Baby Future’s 31-millimeter Rolex Datejust
Baby Future’s teensy Datejust was purchased at Eliantte, high-grade jeweler to the stars, Future’s stylist Bobby Williams tells us. The watch is just small enough to fit on the grade-schooler’s wrist and should make for the best item to turn up at a show-and-tell someday soon.
Virgil Abloh’s Patel Philippe Nautilus 3700
Virgil Abloh caught our attention a couple of weeks ago when he wore a customized completely matte black Patek Philippe. The designer is typically dead set on tweaking designs ever so slightly to make them undeniably his. Not the case with the Patek Philippe he wore while presenting his new “sound installation” in Paris. If there’s an object perfect enough that even Abloh would leave it as-is, it makes sense it’s this vintage Patek Philippe Nautilus with a black dial and 18-carat gold case.
Drake’s Richard Mille RM 11-03
To watch the double-overtime thriller between his beloved Toronto Raptors and the Milwaukee Bucks, Drake wore yet another Richard Mille watch. Over the past couple months, Drake’s worn a blinged-out lady’s piece as well as one featuring panels printed with erotic phrases (“Let Me Kiss You Tonight” is one PG example), both from Richard Mille. Drake’s newest piece from the brand is the RM 11-03 Automatic Flyback Chronograph with a dial that appears to have been ripped directly from the dash of a Formula One car.
DJ Khaled’s Patek Philippe Nautilus Chronograph
DJ Khaled, the father of Asahd, appeared on Jimmy Fallon wearing a diamond-encrusted Patek Philippe Nautilus (presumably a major key). The Nautilus is already a watch-guy fave, the rare piece dudes willingly wait on lists for almost a decade to buy. But DJ Khaled built his career on a version of pop hedonism where one A-list name is never enough for a single track. Why just Beyonce when you can get her plus Future and Jay Z? Think of this watch the same way: Why just wear a simple Patek when you can smother it with diamonds?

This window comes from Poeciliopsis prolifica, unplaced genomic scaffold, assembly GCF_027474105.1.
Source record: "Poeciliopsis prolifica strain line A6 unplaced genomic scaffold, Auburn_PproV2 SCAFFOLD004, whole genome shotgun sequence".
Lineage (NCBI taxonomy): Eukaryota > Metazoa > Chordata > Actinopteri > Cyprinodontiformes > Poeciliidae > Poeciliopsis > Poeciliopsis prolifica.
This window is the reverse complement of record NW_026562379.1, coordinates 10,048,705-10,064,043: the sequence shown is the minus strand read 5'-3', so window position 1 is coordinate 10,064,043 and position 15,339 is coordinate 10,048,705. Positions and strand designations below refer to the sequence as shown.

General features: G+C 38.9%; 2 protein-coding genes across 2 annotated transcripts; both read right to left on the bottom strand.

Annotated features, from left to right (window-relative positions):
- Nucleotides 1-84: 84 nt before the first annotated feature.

Brooks Koepka’s Rolex Oyster Perpetual Sky-Dweller
Winners wear Rolexes. When Tiger Woods won his first Masters tournament in over a decade last month, he celebrated by putting on a Rolex Deepsea D-Blue. And after Brooks Koepka held onto victory at Bethpage Black last weekend, he hoisted the trophy in the air while wearing a Rolex Sky-Dweller. The watch distinguishes itself with a center sub-dial that keeps track of a second time zone. Maybe he already has his time set to Pebble Beach, California, the home of the next major.